It’s a question I think we’d all do well to ask of ourselves this week as we reflect on the tragedy that occurred in Virginia and try to find ways to move forward as individuals and as a country. We need to stop blaming everything (video games, heavy metal, gun control, lack of gun control, violence on TV, evil-thing-of-the-week) and look inwardly for some answers. It’s easy to see how we are different from these “evil, disturbed people” and much harder to admit how much we share. But finding that connecting fabric is crucial to understanding our role as a society in these awful events. We all need to take responsibility. We are all a part of this world in which individuals are driven to commit such horrifying acts. We need to ask ourselves not “how could he do something like this?” but “How could I do something like this?”

Here are the ways that I am like Cho Seung-Hui.
  • I am male

  • I am 23 years old

  • I wear glasses

  • I live in The United States of America

  • I watch TV

  • I read books

  • I play videogames

  • I watch movies

  • I listen to music

  • I went to college

  • I am kind of weird

  • I rarely spoke to my roommate in college (and even lived alone for my final three years in school)

  • I am sometimes quiet and keep to myself (less recently, much more so in high school)

  • I have complained (occasionally harshly) about the rich, elitist student population at my college

  • I have produced creative writing (short stories, essays, poems, and plays) every bit as explicit, violent, and disturbing and turned it in for creative writing classes - including such themes as murder, incest, molestation, and rape.

  • I have fired a handgun
I don’t have the answer. I don’t have the slightest idea how to stop people from killing other people. All I know is that we’ve done it for all of history. And unless I’m terribly, terribly mistaken, that includes a time before Grand Theft Auto, before Quentin Tarantino, before Marilyn Manson, before guns.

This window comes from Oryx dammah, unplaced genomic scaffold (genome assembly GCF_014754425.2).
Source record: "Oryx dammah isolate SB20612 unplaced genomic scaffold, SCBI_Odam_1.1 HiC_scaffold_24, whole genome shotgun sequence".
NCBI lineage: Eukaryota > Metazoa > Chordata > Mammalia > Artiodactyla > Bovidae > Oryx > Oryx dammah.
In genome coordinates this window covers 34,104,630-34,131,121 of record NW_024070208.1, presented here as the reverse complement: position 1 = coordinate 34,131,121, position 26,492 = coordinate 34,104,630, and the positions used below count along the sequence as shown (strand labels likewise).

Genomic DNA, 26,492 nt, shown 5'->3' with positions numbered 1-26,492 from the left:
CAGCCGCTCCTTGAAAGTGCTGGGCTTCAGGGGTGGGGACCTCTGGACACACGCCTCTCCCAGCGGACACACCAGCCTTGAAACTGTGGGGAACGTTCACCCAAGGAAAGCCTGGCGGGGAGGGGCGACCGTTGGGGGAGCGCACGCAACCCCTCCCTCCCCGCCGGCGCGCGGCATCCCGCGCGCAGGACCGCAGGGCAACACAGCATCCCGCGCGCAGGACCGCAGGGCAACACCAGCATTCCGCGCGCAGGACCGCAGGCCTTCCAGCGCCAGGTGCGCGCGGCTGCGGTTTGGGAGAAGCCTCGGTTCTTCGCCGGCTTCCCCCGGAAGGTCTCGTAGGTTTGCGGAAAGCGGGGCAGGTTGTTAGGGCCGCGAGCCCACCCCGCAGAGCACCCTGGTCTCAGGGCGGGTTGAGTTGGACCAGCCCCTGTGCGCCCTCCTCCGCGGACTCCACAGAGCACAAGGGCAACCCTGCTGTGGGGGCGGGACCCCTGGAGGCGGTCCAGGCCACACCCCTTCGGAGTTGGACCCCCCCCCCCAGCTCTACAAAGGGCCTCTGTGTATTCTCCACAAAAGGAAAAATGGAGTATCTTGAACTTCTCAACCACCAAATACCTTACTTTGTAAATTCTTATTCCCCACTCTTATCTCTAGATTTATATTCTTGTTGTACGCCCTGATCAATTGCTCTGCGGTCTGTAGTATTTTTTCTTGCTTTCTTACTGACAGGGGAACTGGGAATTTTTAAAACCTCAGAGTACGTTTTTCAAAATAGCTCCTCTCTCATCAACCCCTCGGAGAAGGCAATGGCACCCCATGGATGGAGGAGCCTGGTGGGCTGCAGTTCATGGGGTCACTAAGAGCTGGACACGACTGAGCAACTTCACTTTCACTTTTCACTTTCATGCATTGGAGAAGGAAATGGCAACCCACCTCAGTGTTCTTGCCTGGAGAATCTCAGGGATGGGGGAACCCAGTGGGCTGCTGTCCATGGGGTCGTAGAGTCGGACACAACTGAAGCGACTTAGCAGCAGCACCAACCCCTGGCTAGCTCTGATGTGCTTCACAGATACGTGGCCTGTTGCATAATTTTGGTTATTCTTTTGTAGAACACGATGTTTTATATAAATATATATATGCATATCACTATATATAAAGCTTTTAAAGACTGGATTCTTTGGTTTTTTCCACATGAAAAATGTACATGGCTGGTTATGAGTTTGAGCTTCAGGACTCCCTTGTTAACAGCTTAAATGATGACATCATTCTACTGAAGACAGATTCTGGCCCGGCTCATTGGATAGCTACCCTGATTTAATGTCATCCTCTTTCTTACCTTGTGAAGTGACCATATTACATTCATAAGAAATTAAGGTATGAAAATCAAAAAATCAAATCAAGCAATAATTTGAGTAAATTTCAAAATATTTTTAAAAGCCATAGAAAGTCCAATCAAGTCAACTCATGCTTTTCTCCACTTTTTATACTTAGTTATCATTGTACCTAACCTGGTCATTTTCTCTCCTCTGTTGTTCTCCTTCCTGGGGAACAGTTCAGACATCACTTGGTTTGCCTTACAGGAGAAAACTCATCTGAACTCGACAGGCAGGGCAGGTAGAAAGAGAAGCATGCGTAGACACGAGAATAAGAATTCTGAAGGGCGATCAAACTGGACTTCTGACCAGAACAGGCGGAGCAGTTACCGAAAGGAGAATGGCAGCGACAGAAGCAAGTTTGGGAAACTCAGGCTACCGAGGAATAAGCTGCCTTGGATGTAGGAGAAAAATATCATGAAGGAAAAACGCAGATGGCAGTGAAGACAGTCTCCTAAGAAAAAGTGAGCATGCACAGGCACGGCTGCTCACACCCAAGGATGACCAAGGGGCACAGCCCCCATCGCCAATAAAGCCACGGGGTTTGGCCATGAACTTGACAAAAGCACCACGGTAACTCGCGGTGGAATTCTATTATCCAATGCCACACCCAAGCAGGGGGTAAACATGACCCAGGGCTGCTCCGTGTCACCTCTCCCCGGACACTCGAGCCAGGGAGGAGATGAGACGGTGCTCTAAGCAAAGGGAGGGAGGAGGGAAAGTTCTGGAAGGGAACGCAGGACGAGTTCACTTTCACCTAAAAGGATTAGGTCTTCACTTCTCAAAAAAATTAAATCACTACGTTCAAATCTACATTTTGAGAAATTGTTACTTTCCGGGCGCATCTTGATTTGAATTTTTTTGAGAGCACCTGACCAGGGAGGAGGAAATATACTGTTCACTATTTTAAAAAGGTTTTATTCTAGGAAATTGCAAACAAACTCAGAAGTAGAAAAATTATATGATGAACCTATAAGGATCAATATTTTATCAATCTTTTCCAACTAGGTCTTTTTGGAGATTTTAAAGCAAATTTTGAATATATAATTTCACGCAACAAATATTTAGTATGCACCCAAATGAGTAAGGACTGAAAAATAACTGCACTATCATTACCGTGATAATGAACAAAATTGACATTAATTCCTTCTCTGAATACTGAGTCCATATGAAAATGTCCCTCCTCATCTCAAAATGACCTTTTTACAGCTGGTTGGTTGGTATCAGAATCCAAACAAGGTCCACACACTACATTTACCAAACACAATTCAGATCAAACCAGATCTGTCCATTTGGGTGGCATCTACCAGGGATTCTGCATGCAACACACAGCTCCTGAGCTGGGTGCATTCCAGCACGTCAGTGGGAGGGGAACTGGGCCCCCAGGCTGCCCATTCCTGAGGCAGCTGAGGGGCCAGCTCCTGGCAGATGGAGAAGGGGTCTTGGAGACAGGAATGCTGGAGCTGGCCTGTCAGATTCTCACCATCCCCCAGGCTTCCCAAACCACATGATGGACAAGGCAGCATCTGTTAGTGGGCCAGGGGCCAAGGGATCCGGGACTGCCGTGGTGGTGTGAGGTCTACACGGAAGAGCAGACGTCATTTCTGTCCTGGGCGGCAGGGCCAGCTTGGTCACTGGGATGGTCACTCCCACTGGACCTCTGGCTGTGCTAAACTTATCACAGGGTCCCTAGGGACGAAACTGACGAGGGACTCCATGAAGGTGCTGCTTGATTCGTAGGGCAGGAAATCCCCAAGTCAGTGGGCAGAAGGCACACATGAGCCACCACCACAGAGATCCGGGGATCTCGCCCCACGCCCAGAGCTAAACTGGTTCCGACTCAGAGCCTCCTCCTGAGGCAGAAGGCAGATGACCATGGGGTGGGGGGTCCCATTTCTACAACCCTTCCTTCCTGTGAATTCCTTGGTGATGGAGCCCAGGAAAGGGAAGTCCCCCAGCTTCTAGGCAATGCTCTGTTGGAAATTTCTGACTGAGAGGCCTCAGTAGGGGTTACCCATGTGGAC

We’ll drive ourselves crazy over “tell-tale signs,” psychological disorders, government regulation of these “bad” industries, and installation of the newest and most technologically awesome security devices - none of which change human nature, none of which make loneliness any less lonely or the hurt we feel any less painful, and none of which can protect us from our most frightening enemy: ourselves.

EDIT: My freshman year roommate, Mike Caputo, has left a great comment on this issue (though he tackles it from a different, but related, angle) , which you can read by clicking the comment link below, or on his MySpace blog (not sure if you need an account for that or not, however). Thanks, Mike!

Killer Suicide

Why do mass murderers commit suicide?

Are they afraid of the death penalty? Or afraid of not getting it?

Something to ponder.

A Nugget Of Wisdom On Commuting

From The New Yorker:
But commuting is like sex or sleep: everyone lies. It is said that doctors, when they ask you how much you drink, will take the answer and double it. When a commuter says, “It’s an hour, door-to-door,” tack on twenty minutes.
Great article, check it out. It says, among other fascinating things, that despite having the longest average commute, New Yorkers are the happiest about the time spent going to and from work.

Mine is 45 minutes door-to-door on a normal day. No, really. And I don’t mind it in the least.

Except on a day like today, when the Franklin Avenue Shuttle decides not to run, and I am forced to walk, sans umbrella, of course, nearly a mile in the pouring rain and heavy winds to the next subway stop. Stuff like this almost makes me reconsider what I said last week.

Underground Music and Subway Zen

You may have heard that the Washington Post conducted an experiment recently in which they placed world-class violinist Joshua Bell in a subway station during morning rush hour, playing a $3.5 million violin, and videotaped everything to find out, in their words, if “in a banal setting at an inconvenient time, [beauty would] transcend.”

What happened? Well, of course no one stopped, and Bell, whose concert tickets go for upwards of $100, collected a mere $32 in change over the 45 minutes he played. It is an interesting experiment, but there are far too many variables to draw any real conclusions from it.